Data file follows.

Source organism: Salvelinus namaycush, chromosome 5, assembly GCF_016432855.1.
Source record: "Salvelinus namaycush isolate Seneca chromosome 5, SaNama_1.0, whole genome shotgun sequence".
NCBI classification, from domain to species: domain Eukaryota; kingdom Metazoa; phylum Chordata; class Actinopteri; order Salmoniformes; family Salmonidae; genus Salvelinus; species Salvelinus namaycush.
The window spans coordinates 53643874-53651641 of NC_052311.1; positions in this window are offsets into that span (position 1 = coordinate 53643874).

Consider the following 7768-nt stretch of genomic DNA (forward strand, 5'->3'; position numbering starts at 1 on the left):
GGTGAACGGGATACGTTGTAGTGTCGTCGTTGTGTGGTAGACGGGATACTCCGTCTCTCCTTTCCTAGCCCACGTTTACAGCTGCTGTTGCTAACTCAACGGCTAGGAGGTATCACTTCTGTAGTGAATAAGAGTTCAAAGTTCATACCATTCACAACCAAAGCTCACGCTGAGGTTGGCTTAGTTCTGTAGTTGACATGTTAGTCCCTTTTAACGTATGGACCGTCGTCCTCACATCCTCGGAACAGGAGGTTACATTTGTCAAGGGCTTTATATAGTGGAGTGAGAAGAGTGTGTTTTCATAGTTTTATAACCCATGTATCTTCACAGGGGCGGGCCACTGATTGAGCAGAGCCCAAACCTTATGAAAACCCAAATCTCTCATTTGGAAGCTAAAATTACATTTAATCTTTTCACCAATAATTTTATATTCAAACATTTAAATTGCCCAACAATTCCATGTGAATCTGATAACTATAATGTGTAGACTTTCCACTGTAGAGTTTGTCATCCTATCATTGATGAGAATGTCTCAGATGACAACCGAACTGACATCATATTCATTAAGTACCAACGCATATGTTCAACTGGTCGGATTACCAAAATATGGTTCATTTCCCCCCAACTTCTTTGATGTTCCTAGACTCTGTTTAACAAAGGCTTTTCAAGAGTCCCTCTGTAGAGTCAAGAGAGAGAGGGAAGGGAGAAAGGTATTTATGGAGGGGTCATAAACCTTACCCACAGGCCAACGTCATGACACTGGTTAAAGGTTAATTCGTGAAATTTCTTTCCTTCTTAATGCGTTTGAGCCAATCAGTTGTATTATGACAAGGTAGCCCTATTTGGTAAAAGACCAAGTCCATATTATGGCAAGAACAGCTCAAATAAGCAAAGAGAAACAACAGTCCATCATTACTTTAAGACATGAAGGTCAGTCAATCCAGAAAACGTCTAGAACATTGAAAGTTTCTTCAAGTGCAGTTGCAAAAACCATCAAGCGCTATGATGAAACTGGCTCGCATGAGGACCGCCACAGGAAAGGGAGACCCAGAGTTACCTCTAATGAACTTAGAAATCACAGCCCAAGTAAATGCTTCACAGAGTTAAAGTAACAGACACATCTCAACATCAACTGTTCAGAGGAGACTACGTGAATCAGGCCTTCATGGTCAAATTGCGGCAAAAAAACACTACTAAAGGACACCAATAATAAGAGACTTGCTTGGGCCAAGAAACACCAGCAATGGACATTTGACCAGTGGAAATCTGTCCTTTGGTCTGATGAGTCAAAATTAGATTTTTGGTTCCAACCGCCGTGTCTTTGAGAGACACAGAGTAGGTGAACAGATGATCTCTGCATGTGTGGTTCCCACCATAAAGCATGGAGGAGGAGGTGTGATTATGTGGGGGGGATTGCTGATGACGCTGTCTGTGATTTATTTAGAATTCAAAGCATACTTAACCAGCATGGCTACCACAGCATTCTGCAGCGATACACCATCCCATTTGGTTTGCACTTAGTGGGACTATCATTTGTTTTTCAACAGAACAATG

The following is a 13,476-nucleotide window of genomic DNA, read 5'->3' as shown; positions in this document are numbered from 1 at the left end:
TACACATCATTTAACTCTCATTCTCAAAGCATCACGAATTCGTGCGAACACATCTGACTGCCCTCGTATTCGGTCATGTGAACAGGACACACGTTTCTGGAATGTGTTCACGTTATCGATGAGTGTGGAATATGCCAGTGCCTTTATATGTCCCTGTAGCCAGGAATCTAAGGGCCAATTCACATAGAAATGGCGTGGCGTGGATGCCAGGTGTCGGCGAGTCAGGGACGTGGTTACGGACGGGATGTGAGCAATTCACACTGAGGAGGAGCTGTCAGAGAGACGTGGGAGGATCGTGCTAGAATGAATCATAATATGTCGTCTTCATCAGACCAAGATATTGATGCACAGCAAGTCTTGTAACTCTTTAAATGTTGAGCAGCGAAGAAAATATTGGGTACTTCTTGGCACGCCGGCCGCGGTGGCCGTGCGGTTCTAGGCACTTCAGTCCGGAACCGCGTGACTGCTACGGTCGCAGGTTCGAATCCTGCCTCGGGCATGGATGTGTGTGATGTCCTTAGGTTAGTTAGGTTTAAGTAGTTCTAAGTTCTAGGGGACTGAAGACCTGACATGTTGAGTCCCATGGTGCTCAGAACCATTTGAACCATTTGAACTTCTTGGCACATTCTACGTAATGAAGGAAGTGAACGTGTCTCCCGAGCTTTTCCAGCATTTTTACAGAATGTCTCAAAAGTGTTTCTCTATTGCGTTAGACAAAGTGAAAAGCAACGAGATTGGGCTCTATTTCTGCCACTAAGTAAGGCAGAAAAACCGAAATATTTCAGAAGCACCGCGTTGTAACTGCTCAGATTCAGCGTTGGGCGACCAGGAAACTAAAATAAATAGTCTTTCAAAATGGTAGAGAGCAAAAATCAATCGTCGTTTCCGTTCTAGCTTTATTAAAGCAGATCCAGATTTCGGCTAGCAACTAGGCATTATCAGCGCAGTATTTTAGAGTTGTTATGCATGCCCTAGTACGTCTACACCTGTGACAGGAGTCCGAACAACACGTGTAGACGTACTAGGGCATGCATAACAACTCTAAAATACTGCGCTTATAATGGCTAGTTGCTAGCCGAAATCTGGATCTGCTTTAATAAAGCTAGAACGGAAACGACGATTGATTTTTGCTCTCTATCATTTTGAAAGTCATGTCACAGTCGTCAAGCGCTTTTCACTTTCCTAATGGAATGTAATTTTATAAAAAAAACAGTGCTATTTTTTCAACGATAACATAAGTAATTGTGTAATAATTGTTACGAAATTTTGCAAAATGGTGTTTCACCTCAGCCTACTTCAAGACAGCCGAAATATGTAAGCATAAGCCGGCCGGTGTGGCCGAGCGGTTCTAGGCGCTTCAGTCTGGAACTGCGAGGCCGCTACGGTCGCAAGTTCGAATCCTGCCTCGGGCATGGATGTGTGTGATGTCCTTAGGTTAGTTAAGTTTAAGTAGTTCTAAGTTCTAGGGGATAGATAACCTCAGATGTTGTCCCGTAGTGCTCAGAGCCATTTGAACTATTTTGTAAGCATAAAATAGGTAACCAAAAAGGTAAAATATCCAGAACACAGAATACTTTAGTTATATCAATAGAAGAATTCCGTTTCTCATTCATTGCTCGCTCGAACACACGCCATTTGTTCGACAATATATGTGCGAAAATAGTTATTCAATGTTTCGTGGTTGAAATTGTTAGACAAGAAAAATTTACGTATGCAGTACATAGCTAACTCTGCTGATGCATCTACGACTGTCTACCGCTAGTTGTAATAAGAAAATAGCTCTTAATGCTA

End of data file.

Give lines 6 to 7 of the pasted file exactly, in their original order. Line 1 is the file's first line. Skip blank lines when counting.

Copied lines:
GGTGAACGGGATACGTTGTAGTGTCGTCGTTGTGTGGTAGACGGGATACTCCGTCTCTCCTTTCCTAGCCCACGTTTACAGCTGCTGTTGCTAACTCAACGGCTAGGAGGTATCACTTCTGTAGTGAATAAGAGTTCAAAGTTCATACCATTCACAACCAAAGCTCACGCTGAGGTTGGCTTAGTTCTGTAGTTGACATGTTAGTCCCTTTTAACGTATGGACCGTCGTCCTCACATCCTCGGAACAGGAGGTTACATTTGTCAAGGGCTTTATATAGTGGAGTGAGAAGAGTGTGTTTTCATAGTTTTATAACCCATGTATCTTCACAGGGGCGGGCCACTGATTGAGCAGAGCCCAAACCTTATGAAAACCCAAATCTCTCATTTGGAAGCTAAAATTACATTTAATCTTTTCACCAATAATTTTATATTCAAACATTTAAATTGCCCAACAATTCCATGTGAATCTGATAACTATAATGTGTAGACTTTCCACTGTAGAGTTTGTCATCCTATCATTGATGAGAATGTCTCAGATGACAACCGAACTGACATCATATTCATTAAGTACCAACGCATATGTTCAACTGGTCGGATTACCAAAATATGGTTCATTTCCCCCCAACTTCTTTGATGTTCCTAGACTCTGTTTAACAAAGGCTTTTCAAGAGTCCCTCTGTAGAGTCAAGAGAGAGAGGGAAGGGAGAAAGGTATTTATGGAGGGGTCATAAACCTTACCCACAGGCCAACGTCATGACACTGGTTAAAGGTTAATTCGTGAAATTTCTTTCCTTCTTAATGCGTTTGAGCCAATCAGTTGTATTATGACAAGGTAGCCCTATTTGGTAAAAGACCAAGTCCATATTATGGCAAGAACAGCTCAAATAAGCAAAGAGAAACAACAGTCCATCATTACTTTAAGACATGAAGGTCAGTCAATCCAGAAAACGTCTAGAACATTGAAAGTTTCTTCAAGTGCAGTTGCAAAAACCATCAAGCGCTATGATGAAACTGGCTCGCATGAGGACCGCCACAGGAAAGGGAGACCCAGAGTTACCTCTAATGAACTTAGAAATCACAGCCCAAGTAAATGCTTCACAGAGTTAAAGTAACAGACACATCTCAACATCAACTGTTCAGAGGAGACTACGTGAATCAGGCCTTCATGGTCAAATTGCGGCAAAAAAACACTACTAAAGGACACCAATAATAAGAGACTTGCTTGGGCCAAGAAACACCAGCAATGGACATTTGACCAGTGGAAATCTGTCCTTTGGTCTGATGAGTCAAAATTAGATTTTTGGTTCCAACCGCCGTGTCTTTGAGAGACACAGAGTAGGTGAACAGATGATCTCTGCATGTGTGGTTCCCACCATAAAGCATGGAGGAGGAGGTGTGATTATGTGGGGGGGATTGCTGATGACGCTGTCTGTGATTTATTTAGAATTCAAAGCATACTTAACCAGCATGGCTACCACAGCATTCTGCAGCGATACACCATCCCATTTGGTTTGCACTTAGTGGGACTATCATTTGTTTTTCAACAGAACAATG

The following is a 13,476-nucleotide window of genomic DNA, read 5'->3' as shown; positions in this document are numbered from 1 at the left end: